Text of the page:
Although Brick’s poison is that of an unhappy person, it is hard to sympathise with such a bastion for perfection. Wielding the torch of inadequacy, Brick’s role as a dieting torchbearer is one too close to the bone. In our private moments, our private penitent moments, there is a part of us that realises our expectations of ourselves are only as real as the pictures of the models we see. In our championing of such a slim sect of beauty, we register that we are more than a Facebook photo, that we live move and breathe beyond the scrutiny of a camera lens. Our living, moving and breathing selves decided to use our clothes and make-up as tools of empowerment, a creative outlook to make the best of the beautiful life that we have been given.

The inward struggle I depict, however, does not encompass every living and breathing female I have met, for better or for worse. There are amazing women out there, amazing women who light up the path to self-acceptance, and lead the way for the rest of us to accept our bodies in a manner in which Samantha would gaze in awe. Those spots and hairs are reclaimed and made common domain. Weighed down by the logic of reason and the might of the mind, they shatter the mirror and create a reflection – one which represents true beauty inside and out. For others, those numbers signify a struggle that occurs every single second of the day.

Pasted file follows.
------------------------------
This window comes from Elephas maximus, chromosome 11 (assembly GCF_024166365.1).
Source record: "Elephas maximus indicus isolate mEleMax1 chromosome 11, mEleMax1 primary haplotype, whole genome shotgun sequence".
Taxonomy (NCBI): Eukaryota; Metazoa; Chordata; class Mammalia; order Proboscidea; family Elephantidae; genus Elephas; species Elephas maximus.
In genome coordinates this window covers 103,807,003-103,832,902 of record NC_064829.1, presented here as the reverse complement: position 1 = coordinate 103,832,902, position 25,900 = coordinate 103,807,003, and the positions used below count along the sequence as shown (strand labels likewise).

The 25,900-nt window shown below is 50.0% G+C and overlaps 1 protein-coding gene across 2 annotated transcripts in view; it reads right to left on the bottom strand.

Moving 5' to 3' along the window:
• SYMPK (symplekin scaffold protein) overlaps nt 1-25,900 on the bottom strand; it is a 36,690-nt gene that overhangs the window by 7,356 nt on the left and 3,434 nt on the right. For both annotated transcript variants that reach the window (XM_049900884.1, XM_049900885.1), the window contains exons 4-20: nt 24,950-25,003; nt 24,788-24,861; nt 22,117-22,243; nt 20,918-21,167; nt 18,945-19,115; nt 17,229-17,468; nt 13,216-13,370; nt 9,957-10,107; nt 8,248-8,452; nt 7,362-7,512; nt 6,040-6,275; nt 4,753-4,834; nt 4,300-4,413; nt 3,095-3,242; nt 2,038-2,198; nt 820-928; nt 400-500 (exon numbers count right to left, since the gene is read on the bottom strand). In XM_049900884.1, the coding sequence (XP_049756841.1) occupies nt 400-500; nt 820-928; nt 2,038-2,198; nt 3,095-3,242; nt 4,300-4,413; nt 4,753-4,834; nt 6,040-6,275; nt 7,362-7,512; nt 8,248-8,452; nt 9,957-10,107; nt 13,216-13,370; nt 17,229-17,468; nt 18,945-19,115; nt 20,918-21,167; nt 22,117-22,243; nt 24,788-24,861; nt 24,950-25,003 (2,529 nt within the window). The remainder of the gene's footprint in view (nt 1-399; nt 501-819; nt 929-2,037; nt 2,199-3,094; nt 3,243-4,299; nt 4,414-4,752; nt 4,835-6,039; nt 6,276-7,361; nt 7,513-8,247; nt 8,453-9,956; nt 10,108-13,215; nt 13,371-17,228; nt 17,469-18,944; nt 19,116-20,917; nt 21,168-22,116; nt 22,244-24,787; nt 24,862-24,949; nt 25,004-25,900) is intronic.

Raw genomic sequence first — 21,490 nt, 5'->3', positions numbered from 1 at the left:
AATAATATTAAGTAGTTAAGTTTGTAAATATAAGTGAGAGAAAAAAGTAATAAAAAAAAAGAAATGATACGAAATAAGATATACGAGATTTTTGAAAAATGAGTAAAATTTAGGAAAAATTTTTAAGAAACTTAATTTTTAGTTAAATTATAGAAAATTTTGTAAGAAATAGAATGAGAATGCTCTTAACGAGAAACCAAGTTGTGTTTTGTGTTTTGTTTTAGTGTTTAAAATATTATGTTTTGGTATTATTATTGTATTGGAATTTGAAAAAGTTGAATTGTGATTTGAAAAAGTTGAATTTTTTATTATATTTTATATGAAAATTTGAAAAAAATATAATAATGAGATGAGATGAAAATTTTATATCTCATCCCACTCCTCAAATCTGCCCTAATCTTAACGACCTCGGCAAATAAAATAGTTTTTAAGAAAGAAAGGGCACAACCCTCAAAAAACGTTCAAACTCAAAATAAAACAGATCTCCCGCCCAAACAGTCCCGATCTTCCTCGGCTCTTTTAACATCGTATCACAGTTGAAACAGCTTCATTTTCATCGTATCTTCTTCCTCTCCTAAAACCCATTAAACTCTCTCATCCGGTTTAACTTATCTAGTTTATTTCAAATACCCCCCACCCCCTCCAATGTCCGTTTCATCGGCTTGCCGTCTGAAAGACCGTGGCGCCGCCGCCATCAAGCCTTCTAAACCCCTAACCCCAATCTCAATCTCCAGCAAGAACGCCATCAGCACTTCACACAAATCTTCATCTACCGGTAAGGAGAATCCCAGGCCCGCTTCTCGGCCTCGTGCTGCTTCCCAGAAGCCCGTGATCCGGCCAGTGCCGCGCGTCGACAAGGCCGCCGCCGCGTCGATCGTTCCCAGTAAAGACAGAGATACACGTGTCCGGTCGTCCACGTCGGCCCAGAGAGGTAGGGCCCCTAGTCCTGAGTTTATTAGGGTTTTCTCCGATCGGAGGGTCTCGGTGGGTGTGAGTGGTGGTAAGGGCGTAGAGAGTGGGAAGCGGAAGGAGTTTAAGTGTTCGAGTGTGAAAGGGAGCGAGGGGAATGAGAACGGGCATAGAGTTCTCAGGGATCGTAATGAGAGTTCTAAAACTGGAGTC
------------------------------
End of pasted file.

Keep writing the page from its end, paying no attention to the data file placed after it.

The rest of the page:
As I have watched so many of my loved ones refuse to eat and refuse to forgive themselves a single glass of milk, a midnight snack, a carbohydrate, I wonder when this sickness will be treated with the seriousness it deserves, rather than trivial piecemeal by a columnist who should know better. I wonder if people, people like me, people like you, and people like Samantha Brick just fail to realise not only how sick those individuals are, but how sick the misogynistic society we live in is as a whole. I can attempt to forgive Samantha, but the real question to be raised is as to whether Samantha will ever forgive herself.